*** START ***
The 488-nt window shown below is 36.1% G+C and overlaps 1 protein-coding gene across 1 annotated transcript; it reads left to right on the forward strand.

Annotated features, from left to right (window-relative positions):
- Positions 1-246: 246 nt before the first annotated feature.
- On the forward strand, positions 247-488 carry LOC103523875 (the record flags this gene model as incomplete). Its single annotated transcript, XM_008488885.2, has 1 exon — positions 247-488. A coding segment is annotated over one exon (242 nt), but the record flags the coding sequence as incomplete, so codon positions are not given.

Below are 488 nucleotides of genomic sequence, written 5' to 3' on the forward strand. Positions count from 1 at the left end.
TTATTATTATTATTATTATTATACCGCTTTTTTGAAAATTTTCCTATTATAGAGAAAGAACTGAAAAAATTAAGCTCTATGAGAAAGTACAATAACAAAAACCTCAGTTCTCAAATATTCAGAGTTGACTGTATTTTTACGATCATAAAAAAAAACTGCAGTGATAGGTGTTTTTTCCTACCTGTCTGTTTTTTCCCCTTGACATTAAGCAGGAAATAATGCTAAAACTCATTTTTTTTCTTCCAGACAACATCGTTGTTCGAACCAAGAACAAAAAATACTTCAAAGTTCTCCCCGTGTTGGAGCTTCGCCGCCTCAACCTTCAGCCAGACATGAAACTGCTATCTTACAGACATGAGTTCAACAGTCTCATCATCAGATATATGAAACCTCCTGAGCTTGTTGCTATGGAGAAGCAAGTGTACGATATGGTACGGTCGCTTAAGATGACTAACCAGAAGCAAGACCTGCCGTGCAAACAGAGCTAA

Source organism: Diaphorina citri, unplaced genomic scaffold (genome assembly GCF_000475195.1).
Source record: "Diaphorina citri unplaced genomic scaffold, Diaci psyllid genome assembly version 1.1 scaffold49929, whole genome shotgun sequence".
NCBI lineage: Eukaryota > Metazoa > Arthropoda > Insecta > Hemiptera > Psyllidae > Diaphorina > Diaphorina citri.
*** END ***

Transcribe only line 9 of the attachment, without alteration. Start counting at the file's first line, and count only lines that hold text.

NCBI lineage: Eukaryota > Metazoa > Arthropoda > Insecta > Hemiptera > Psyllidae > Diaphorina > Diaphorina citri.